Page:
Pitt, John (DNB00)
PITT, JOHN, second Earl of Chatham (1756–1835), general, born on 10 Sept. 1756, was eldest son of the statesman, William Pitt, first earl of Chatham [q. v.], whom he succeeded in 1778. His mother was Hester Grenville, only daughter of Richard Grenville and sister of Earl Temple. The younger William Pitt, the statesman, was his younger brother. Entering the army as a lad in 1774, he left in 1776. Re-entering it in 1778, he was appointed lieutenant in the 39th foot, and served as a subaltern during the siege of Gibraltar in 1779–83. In 1779 he was promoted captain in the 86th or Rutland regiment, which was disbanded at the close of the American war.
In July 1788 his younger brother, then prime minister, invited him to join his ministry, and he entered the cabinet on 16 July as first lord of the admiralty. He held the office until December 1794. He was admitted to the privy council on 3 April 1789, and was created K.G. on 15 Dec. 1790. On retiring from the admiralty, to make way for Lord Spencer, on 20 Dec. 1794, Chatham retained his seat in the cabinet, being appointed lord privy seal, and on 21 Sept. 1796 he was transferred to the presidency of the council. He resigned with his brother in July 1801.
Meanwhile he maintained his connection with the army. He was promoted colonel in 1793, major-general in 1795, and colonel of the 4th (king's own) regiment of foot in 1799. In the last year he commanded a brigade in Holland under the Duke of York; he was present on 2 Oct. 1799 at the battle of Bergen, and successfully relieved General Coote when that officer was warmly engaged and hard pressed by the French. Again, on 6 Oct. he was present at the severe though indecisive affair at Beverwyk, where he was wounded. After his return home he was appointed to the responsible office of master-general of the ordnance (27 June 1801), and held it for five years, until 8 Feb. 1806. He became lieutenant-general in 1802, governor of Plymouth on 30 March 1805, and governor of Jersey on 22 Sept. 1807.
Although extraordinarily distant in manner, he was a favourite of George III, to whose favour he mainly owed his numerous employments. But he was ambitious of military distinction, and was keenly disappointed by the bestowal of the command of the army in the Peninsula on Wellesley in 1808. It is said that, to soothe his wounded feelings, he was directed to take charge in 1809 of the expedition to Walcheren, with which his name was to be chiefly connected. The object of the expedition was to destroy Napoleon's fleet and arsenals on the Scheldt, after the troops that usually protected them had been withdrawn in order to take part in the Austrian campaign. Flushing was to be reduced, and Antwerp captured. The force under his command was nearly forty thousand strong, while Sir Richard Strachan [q. v.], with thirty-five ships of the line and numerous smaller vessels, was ordered to co-operate with the land forces. Chatham proved himself wholly unequal to the task assigned him. On 29 July part of his army landed at Walcheren and siezed Middleburg, while other divisions captured fortresses about the mouth of the Scheldt. Antwerp, which could easily have been occupied, was neglected in order that Flushing might be besieged. Flushing surrendered on 16 Aug., but meanwhile Antwerp had been strongly fortified, and its garrison reinforced. In September Chatham suspended operations, ordered fifteen thousand troops to Walcheren, and accompanied the others home. The climate of Walcheren told on the soldiers, and half the army there was soon invalided. Orders were thereupon sent from London to destroy Flushing and abandon Walcheren.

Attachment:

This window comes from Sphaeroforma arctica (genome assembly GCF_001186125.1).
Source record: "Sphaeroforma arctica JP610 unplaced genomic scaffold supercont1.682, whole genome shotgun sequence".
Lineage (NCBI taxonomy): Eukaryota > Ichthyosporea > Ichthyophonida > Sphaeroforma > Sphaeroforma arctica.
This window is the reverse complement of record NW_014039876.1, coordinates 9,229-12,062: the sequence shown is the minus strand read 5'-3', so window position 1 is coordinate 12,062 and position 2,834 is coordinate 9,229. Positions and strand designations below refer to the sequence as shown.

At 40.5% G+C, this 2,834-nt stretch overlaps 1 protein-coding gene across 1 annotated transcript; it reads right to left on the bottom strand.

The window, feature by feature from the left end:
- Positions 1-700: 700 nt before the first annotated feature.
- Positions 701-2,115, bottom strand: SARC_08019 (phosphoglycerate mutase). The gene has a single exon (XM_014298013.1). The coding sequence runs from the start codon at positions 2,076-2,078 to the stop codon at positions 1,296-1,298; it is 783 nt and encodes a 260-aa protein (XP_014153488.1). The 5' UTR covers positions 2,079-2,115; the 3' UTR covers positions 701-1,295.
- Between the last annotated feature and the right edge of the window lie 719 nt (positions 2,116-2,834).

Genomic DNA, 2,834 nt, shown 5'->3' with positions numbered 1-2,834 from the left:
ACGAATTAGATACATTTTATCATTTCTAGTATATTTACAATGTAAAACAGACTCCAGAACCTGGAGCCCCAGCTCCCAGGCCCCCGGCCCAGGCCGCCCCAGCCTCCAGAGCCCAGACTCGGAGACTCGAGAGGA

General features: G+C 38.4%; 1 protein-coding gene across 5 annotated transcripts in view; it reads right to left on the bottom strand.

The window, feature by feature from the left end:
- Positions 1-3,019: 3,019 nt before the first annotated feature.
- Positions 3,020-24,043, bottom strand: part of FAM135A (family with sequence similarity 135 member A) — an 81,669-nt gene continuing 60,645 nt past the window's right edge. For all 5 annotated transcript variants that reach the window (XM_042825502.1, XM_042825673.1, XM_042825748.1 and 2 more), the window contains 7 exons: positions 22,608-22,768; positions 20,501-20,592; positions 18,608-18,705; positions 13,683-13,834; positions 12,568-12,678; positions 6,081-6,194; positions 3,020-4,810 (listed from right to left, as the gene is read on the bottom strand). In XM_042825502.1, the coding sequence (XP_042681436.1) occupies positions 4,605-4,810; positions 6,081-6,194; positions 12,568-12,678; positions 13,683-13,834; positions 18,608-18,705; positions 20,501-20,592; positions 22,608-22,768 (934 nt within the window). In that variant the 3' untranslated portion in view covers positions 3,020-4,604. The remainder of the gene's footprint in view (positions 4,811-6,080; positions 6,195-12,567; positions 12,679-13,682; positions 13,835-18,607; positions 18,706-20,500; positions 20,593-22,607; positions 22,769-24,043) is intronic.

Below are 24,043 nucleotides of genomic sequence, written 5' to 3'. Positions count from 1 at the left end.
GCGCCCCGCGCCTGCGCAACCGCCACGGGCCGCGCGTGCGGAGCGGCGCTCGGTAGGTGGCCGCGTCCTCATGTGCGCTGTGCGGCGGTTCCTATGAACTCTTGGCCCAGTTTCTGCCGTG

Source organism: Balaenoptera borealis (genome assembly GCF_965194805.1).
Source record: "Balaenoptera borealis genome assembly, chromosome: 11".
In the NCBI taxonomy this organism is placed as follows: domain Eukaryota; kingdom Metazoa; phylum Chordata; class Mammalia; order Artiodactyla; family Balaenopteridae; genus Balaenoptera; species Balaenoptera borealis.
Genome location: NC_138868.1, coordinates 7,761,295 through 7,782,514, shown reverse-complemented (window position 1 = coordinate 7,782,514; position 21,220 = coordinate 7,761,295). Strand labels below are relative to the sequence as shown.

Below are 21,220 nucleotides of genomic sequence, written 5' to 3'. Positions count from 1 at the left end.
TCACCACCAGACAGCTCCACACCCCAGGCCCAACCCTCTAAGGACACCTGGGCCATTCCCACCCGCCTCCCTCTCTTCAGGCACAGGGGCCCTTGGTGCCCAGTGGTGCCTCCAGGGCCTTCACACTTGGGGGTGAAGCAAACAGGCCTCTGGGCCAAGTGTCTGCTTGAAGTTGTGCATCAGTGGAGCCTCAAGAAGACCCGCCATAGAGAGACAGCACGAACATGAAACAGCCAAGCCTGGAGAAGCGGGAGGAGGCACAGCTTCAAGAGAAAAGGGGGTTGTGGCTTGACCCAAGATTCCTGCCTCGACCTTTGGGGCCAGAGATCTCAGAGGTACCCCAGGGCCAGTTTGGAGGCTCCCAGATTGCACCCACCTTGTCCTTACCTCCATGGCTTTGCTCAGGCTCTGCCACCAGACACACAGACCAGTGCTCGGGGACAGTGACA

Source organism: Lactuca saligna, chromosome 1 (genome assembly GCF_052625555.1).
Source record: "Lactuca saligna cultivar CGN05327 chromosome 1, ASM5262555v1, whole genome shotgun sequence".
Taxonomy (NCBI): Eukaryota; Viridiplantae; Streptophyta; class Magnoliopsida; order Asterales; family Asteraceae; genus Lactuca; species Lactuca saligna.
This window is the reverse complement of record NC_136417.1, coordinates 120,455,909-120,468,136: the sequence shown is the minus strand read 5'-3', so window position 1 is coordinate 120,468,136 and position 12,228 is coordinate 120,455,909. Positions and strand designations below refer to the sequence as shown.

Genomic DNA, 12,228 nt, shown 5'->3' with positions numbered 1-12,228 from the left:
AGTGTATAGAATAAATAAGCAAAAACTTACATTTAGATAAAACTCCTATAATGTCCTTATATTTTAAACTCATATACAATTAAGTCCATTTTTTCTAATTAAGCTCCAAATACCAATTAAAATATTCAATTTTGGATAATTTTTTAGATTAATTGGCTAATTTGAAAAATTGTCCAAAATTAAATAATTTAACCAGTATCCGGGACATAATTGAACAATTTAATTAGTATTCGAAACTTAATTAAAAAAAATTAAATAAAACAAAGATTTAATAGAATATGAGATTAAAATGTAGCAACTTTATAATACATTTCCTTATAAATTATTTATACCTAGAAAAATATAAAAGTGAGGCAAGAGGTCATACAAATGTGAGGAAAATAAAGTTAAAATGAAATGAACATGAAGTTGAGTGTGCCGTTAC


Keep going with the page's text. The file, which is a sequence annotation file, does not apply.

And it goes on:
Chatham's failure was complete, and provoked a storm of recrimination in parliament. For many of the disasters the differences of opinion in the cabinet, between Castlereagh, the war minister, and Canning, the foreign minister, were responsible. But the thoroughness of the disaster was due to Chatham's lack of energy and military ability. On returning home he, contrary to etiquette, presented a partisan report to the king in private audience, instead of forwarding it to Castlereagh, the secretary of state. An inquiry into his conduct was held, and the revelations deeply compromised his reputation. He attributed fatal delays in his early movements to the dilatoriness of the admiral, Strachan. The situation gave rise to the epigram—
Great Chatham, with his sabre drawn,
Stood waiting for Sir Richard Strachan;
Sir Richard, longing to be at 'em,
Stood waiting for the Earl of Chatham!
Strachan's friends retaliated with a charge of unpunctuality against Chatham, and applied to him the sobriquet ‘the late’ Earl of Chatham.
Nothwithstanding his condemnation, Chatham received further promotion. He was promoted general in the army on 1 Jan. 1812, and on the death of the Duke of Kent, in 1820, he was made governor of Gibraltar. That post he held till his death. He died in London, at 10 Charles Street, Berkeley Square, on 24 Sept. 1835.
Chatham strongly resembled his father ‘in face and person,’ and in nothing else. His manners were said by Wraxall ‘to forbid approach’ and ‘prohibit all familiarity’ (Wraxall, Memoirs, iii. 129). He married, in 1783, Mary Elizabeth, daughter of Thomas, first viscount Sydney. She died in 1821, without issue.[Doyle's Official Baronage; Debrett's Peerage, 1834; Alison's Hist. of Europe, vi. 251 n., vii. 456 n., ix. 236, 238, 239, 240, 241, 246; Observations on the Documents laid before Parliament &c. on the late expedition to the Scheldt, London, 1810; Royal Military Calendar, 3rd edit. i. 375, London, 1820; Cust's Annals of the Wars, v. 222–31; Cannon's Historical Records of the British Army: History of 4th or King's Own Regiment of Foot.]